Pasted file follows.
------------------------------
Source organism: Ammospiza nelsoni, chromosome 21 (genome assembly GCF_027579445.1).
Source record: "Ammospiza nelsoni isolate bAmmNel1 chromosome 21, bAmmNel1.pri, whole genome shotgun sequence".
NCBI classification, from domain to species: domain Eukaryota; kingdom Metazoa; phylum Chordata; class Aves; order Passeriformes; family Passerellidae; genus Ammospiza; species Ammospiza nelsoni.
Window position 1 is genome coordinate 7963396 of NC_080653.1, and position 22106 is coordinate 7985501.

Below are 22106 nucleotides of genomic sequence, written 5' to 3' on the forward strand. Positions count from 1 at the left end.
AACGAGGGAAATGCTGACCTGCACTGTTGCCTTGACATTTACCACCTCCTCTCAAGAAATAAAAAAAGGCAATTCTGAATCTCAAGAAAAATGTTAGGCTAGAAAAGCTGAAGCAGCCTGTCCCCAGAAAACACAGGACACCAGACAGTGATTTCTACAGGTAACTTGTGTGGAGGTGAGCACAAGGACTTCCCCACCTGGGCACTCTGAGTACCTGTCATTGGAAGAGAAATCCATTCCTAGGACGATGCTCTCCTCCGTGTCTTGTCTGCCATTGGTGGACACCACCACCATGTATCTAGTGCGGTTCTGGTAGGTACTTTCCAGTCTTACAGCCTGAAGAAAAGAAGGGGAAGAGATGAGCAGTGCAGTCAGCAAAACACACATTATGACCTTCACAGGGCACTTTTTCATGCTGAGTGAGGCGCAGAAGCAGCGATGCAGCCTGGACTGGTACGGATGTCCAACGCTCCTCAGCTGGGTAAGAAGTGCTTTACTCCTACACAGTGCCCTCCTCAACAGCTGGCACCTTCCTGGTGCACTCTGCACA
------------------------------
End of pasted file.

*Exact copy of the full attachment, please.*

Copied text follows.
Source organism: Ammospiza nelsoni, chromosome 21 (genome assembly GCF_027579445.1).
Source record: "Ammospiza nelsoni isolate bAmmNel1 chromosome 21, bAmmNel1.pri, whole genome shotgun sequence".
NCBI classification, from domain to species: domain Eukaryota; kingdom Metazoa; phylum Chordata; class Aves; order Passeriformes; family Passerellidae; genus Ammospiza; species Ammospiza nelsoni.
Window position 1 is genome coordinate 7963396 of NC_080653.1, and position 22106 is coordinate 7985501.

Below are 22106 nucleotides of genomic sequence, written 5' to 3' on the forward strand. Positions count from 1 at the left end.
AACGAGGGAAATGCTGACCTGCACTGTTGCCTTGACATTTACCACCTCCTCTCAAGAAATAAAAAAAGGCAATTCTGAATCTCAAGAAAAATGTTAGGCTAGAAAAGCTGAAGCAGCCTGTCCCCAGAAAACACAGGACACCAGACAGTGATTTCTACAGGTAACTTGTGTGGAGGTGAGCACAAGGACTTCCCCACCTGGGCACTCTGAGTACCTGTCATTGGAAGAGAAATCCATTCCTAGGACGATGCTCTCCTCCGTGTCTTGTCTGCCATTGGTGGACACCACCACCATGTATCTAGTGCGGTTCTGGTAGGTACTTTCCAGTCTTACAGCCTGAAGAAAAGAAGGGGAAGAGATGAGCAGTGCAGTCAGCAAAACACACATTATGACCTTCACAGGGCACTTTTTCATGCTGAGTGAGGCGCAGAAGCAGCGATGCAGCCTGGACTGGTACGGATGTCCAACGCTCCTCAGCTGGGTAAGAAGTGCTTTACTCCTACACAGTGCCCTCCTCAACAGCTGGCACCTTCCTGGTGCACTCTGCACA